I recently found myself engaged in a conversation with a fellow writer about the meaning of the term ‘high concept’.
In the course of our conversation, it occurred to me that very few people understand exactly what high concept means. It is a confusing term, but it’s one that writers, especially those who are aspiring to be professional writers, need to understand.
If you’re an aspiring screenwriter you will almost certainly have heard this term somewhere on your screenwriting journey. If you’re a prose writer it’s possible that you’ve never heard this term. The term ‘high concept’ applies not only to screenwriters, but to playwrights, and prose writers.
So, what exactly does ‘high concept’ mean?
In a nutshell, high concept means that the STORY is the STAR of the movie/book/play.
Movies like The Terminator, Jaws, and Snakes on a Plane are all big budget/high concept films. And the title of these movies alone gives us a good indication of what the concept is about.
However, there are also low budget/high concept films such as The Blair Witch Project, Paranormal Activity, Cube, Pi, El Mariachi and Mad Max (yes, the original Mad Max/Road Warrior flick was a low budget movie). And again, the titles give us a good idea of exactly what kind of movie we’re going to see.
So, back to the question: what is high concept?
Well, there are varying ideas about what it means, but essentially a high concept idea is one that:
- is unique
- appeals to a wide audience
- can be summed up in one sentence (i.e. you can instantly see the whole movie)
Now, there’s a lot of argument about this one sentence. Some say it should be no more than twenty-five words. It’s a prescriptive idea that new writers often cling to with unnatural tenacity. Truth be told, this sentence can, in fact, be as long as three sentences – or even four or five or six (any more than that and you’ve probably got some serious concept problems). Sometimes these sentences show the three act structure and some don’t. The only thing that really matters is that they sum up the STORY.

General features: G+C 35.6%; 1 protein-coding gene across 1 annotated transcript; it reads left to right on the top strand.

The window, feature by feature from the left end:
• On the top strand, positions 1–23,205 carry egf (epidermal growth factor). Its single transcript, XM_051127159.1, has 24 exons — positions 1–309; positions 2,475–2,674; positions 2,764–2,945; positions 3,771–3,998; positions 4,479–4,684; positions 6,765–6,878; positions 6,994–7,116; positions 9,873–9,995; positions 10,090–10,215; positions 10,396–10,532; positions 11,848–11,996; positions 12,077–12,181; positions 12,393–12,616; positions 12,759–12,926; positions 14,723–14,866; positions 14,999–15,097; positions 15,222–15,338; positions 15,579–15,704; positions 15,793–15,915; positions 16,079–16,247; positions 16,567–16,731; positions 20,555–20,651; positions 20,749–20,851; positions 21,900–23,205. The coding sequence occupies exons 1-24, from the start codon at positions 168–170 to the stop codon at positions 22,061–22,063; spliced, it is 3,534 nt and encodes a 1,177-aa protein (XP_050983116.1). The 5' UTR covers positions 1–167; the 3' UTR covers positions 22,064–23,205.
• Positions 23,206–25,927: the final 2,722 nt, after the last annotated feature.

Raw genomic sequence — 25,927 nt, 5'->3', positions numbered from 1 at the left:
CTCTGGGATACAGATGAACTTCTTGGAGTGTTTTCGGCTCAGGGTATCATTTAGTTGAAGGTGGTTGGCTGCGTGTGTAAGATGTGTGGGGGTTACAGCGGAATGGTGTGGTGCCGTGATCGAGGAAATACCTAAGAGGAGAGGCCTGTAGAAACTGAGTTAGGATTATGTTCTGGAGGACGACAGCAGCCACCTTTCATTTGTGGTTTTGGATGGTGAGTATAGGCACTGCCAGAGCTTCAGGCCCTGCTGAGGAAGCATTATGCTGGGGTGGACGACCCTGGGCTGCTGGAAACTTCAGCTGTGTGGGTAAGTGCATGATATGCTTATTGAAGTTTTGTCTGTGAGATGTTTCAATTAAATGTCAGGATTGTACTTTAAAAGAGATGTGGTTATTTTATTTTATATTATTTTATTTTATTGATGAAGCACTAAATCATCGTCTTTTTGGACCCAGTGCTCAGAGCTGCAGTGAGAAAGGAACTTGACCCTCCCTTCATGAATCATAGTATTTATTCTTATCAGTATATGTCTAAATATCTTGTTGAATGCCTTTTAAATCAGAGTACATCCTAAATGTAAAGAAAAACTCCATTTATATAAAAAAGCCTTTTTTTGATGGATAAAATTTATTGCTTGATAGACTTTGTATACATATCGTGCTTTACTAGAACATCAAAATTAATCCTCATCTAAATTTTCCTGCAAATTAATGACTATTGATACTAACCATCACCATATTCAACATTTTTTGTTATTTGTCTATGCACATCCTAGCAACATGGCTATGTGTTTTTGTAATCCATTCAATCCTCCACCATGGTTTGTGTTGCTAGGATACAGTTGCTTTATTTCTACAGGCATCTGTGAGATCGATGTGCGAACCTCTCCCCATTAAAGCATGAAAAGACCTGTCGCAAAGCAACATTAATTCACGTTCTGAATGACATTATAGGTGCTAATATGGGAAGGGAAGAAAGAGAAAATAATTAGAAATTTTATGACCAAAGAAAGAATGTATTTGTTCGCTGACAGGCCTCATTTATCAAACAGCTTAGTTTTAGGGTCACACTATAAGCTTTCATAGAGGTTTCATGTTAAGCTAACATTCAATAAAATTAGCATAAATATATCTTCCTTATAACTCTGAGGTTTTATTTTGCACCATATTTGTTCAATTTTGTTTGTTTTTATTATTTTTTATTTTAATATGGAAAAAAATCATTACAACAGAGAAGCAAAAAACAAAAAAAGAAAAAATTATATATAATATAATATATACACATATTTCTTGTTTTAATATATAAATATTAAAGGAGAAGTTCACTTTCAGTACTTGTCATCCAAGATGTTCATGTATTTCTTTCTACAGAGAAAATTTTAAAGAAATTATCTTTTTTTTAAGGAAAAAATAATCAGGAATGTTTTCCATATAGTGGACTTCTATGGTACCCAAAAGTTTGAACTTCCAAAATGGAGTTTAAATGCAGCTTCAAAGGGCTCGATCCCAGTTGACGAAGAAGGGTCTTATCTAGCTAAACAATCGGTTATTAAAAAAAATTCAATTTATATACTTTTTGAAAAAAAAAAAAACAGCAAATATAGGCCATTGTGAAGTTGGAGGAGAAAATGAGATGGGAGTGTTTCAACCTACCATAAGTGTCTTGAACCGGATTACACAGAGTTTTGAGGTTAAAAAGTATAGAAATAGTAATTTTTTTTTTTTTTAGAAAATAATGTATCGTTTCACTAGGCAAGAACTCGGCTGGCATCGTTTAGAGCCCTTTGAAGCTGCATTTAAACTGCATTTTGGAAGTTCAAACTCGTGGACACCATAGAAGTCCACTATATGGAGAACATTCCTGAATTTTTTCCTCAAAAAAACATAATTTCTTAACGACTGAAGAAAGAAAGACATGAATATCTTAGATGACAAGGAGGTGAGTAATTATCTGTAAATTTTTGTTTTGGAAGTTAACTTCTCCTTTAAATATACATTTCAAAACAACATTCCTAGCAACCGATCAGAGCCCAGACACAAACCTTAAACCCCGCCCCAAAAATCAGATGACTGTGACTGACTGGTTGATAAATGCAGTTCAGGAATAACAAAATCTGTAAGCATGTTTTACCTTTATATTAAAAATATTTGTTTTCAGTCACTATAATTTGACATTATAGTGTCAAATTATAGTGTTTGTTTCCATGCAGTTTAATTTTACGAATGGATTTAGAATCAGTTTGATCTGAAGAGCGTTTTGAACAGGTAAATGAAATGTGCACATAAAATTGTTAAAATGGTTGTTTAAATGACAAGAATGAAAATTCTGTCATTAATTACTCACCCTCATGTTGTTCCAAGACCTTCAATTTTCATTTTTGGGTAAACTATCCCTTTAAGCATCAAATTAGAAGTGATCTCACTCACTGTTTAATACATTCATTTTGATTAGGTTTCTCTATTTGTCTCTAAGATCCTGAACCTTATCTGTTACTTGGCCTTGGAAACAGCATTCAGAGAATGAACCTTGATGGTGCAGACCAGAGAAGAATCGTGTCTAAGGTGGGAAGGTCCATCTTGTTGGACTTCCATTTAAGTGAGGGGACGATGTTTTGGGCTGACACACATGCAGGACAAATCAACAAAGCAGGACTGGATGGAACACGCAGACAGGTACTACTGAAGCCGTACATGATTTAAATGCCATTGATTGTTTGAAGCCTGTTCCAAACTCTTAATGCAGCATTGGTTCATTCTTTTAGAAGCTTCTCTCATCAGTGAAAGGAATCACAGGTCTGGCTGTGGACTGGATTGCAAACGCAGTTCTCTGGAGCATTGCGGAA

There are additional things that can help you decide if your idea is high concept. They include:
- a degree of originality
- highly visual
- possesses a clear emotional factor
- sparks a ‘what if’ question
- has high stakes
- has a time limit
Okay, so you know all this, but try as you might your story still isn’t high concept. What can you do to fix it?
Well, one problem is likely to be that your idea isn’t unique enough. You need to go back and brainstorm ways to make your concept more different and original. The entertainment industry (print or moving image) loves idea that are ‘familiar but different’.
Another problem could be that you’re clouding the concept with irrelevant details. When you’re working on your concept, make sure you trim the fat. There are no if’s or but’s about this. If it has nothing to do with the spine of your story, cut it.
Genre confusion. This problem is a biggie. Each genre has its own rules and conventions. If you are writing a genre piece, it behooves you to know what those rules and conventions are, even if it’s is just so you can break them. Make sure you know which genre suits your concept.
What about conflict? What’s at stake in your idea? Who is going to lose what if something doesn’t happen? If your conflict isn’t strong enough, or unique enough, it’s back to the drawing board.
And finally, the ending. You ending could be vague, or you could have no ending at all. If you want to attract the attention of a producer or a publisher, you have to give them the whole story, not just the beginning and that great bit in the middle, but the whole story.
So, hopefully, you have a better understanding of what ‘high concept’ is. If you would like more information, why don’t you check out the definition proposed by The Writers’ Store.
Hope this helps and happy writing!